22 Facts About Bank Of England


Bank of England is the central bank of the United Kingdom and the model on which most modern central banks have been based.

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Bank Of England became an independent public organisation in 1998, wholly owned by the Treasury Solicitor on behalf of the government, with a mandate to support the economic policies of the government of the day, but independence in maintaining price stability.

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Bank Of England's headquarters have been in London's main financial district, the City of London, on Threadneedle Street, since 1734.

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Bank Of England's crushing defeat by France, the dominant naval power, in naval engagements culminating in the 1690 Battle of Beachy Head, became the catalyst for Bank Of England to rebuild itself as a global power.

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The Bank Of England was given exclusive possession of the government's balances, and was the only limited-liability corporation allowed to issue bank notes.

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Bank Of England moved to its current location in Threadneedle Street in 1734 and thereafter slowly acquired neighbouring land to create the site necessary for erecting the Bank Of England's original home at this location, under the direction of its chief architect John Soane, between 1790 and 1827.

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Bank Of England acted as lender of last resort for the first time in the panic of 1866.

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Bank Of England pursued the multiple goals of Keynesian economics after 1945, especially "easy money" and low interest rates to support aggregate demand.

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In 1977 the Bank set up a wholly owned subsidiary called Bank of England Nominees Limited, a now defunct private limited company, with two of its hundred £1 shares issued.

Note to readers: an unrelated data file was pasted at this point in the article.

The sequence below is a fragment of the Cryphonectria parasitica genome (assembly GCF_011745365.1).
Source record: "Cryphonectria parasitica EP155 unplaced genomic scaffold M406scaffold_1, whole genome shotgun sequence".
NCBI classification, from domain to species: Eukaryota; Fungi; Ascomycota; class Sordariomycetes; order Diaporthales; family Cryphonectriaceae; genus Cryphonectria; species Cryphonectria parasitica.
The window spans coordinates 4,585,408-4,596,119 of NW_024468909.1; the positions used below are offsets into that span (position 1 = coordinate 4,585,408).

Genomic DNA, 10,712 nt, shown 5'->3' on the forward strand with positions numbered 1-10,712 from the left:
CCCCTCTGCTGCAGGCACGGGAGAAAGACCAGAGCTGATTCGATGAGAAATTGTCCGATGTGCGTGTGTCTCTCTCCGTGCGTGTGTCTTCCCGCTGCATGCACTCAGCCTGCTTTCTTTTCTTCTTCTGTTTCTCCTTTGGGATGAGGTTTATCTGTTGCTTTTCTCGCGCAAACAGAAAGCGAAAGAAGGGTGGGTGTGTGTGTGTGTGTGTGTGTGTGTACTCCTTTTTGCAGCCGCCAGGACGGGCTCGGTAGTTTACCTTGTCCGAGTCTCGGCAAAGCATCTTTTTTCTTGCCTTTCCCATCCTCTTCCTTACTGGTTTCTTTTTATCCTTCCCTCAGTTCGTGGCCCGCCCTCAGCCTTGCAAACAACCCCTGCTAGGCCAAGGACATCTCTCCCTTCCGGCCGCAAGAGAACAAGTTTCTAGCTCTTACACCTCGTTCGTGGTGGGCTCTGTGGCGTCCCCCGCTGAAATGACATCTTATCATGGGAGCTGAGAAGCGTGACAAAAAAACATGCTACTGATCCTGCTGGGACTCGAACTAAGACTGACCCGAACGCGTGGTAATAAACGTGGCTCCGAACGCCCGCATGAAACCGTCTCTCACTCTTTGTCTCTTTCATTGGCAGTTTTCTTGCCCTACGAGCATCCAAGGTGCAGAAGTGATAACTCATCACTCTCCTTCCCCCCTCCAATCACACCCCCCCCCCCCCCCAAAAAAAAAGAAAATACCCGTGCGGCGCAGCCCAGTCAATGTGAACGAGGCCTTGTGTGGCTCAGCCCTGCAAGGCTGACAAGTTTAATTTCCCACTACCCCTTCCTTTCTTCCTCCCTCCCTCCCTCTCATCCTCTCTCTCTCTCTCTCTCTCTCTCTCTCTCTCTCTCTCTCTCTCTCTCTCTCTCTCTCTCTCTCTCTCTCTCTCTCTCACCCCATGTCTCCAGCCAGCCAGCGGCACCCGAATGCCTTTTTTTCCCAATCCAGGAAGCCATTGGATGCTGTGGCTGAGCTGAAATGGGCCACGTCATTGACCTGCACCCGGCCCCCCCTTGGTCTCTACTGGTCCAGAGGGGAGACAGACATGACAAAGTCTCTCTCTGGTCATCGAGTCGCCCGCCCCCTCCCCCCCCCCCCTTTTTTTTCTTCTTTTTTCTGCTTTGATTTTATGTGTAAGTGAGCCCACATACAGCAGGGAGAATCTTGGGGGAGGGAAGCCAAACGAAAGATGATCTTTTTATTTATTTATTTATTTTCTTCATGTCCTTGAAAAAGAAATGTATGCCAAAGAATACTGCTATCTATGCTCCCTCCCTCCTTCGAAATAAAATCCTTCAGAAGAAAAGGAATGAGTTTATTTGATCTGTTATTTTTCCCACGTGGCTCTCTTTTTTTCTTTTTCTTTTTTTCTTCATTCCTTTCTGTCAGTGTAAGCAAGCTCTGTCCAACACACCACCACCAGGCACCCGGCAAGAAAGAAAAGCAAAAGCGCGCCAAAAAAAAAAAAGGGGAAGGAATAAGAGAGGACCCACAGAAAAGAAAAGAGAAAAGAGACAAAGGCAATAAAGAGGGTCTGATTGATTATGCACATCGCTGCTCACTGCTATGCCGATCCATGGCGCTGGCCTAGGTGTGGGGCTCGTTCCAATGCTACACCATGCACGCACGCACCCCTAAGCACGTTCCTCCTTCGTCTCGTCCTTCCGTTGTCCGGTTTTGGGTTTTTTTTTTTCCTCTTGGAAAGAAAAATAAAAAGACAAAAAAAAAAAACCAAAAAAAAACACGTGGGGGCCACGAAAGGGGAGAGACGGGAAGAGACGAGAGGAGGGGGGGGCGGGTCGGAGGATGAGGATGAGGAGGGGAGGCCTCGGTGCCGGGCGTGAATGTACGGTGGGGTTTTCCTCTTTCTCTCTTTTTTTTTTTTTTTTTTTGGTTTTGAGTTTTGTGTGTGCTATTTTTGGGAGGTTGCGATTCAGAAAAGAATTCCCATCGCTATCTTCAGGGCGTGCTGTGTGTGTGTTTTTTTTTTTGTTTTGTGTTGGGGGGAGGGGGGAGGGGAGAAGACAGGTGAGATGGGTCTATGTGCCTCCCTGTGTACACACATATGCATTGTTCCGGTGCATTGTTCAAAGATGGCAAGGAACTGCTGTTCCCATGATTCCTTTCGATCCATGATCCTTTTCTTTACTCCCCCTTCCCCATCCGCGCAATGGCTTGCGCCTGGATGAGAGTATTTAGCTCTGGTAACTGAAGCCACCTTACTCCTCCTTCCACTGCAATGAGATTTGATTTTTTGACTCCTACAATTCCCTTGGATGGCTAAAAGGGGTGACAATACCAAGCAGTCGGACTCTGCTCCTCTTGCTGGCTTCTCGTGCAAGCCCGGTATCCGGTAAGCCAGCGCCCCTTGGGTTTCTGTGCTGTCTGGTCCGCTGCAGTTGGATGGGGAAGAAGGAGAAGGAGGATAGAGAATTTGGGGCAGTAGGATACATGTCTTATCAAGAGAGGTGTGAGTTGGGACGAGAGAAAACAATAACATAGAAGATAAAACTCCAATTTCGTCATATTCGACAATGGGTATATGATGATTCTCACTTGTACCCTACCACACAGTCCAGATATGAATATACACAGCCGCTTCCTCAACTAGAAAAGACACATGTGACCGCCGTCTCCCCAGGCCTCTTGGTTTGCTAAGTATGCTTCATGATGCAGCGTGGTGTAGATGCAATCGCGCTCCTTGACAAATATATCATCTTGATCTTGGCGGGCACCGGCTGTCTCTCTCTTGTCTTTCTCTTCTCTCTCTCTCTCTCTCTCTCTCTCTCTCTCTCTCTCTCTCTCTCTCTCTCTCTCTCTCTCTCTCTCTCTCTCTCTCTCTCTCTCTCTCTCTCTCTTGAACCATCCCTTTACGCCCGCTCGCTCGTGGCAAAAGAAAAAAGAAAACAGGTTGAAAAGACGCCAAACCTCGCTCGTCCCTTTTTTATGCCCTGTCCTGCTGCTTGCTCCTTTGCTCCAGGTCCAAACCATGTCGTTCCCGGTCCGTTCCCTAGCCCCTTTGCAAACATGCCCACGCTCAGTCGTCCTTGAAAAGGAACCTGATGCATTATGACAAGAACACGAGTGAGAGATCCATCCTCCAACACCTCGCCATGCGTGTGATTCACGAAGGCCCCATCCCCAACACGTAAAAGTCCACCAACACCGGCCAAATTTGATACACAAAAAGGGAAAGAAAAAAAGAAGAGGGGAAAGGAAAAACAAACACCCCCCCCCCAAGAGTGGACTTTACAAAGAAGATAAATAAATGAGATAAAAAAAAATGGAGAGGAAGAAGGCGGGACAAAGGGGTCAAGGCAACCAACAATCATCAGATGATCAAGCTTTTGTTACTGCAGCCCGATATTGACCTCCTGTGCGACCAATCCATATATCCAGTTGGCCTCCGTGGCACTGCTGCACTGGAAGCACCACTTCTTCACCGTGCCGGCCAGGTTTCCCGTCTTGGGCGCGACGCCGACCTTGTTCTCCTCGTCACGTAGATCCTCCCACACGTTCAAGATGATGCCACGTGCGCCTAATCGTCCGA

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On 6 May 1997, following the 1997 general election that brought a Labour government to power for the first time since 1979, it was announced by the Chancellor of the Exchequer, Gordon Brown, that the Bank Of England would be granted operational independence over monetary policy.

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Bank Of England succeeded Mervyn King, who took over on 30 June 2003.

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Bank Of England became the first Governor not to be a UK citizen, but has since been granted citizenship.

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Two main areas are tackled by the Bank Of England to ensure it carries out these functions efficiently:.

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The Bank Of England aims to meet this target by adjusting the base interest rate, which is decided by the Monetary Policy Committee, and through its communications strategy, such as publishing yield curves.

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Scottish and Northern Irish banks retain the right to issue their own banknotes, but they must be backed one-for-one with deposits at the Bank Of England, excepting a few million pounds representing the value of notes they had in circulation in 1845.

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The Bank Of England decided to sell its banknote-printing operations to De La Rue in December 2002, under the advice of Close Brothers Corporate Finance Ltd.

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Bank Of England used to be responsible for the regulation and supervision of the banking and insurance industries.

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Bank Of England has operated, since January 2009, an Asset Purchase Facility to buy "high-quality assets financed by the issue of Treasury bills and the DMO's cash management operations" and thereby improve liquidity in the credit markets.

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The Bank Of England Charter Act 1844 began the process of restricting note issue to the Bank Of England; new banks were prohibited from issuing their own banknotes and existing note-issuing banks were not permitted to expand their issue.

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Treasury notes had full legal tender status and were not convertible into gold through the Bank Of England; they replaced the gold coin in circulation to prevent a run on sterling and to enable raw material purchases for armament production.

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Treasury notes were issued until 1928, when the Currency and Bank Of England Notes Act 1928 returned note-issuing powers to the banks.

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Bank Of England is custodian to the official gold reserves of the United Kingdom and around 30 other countries.

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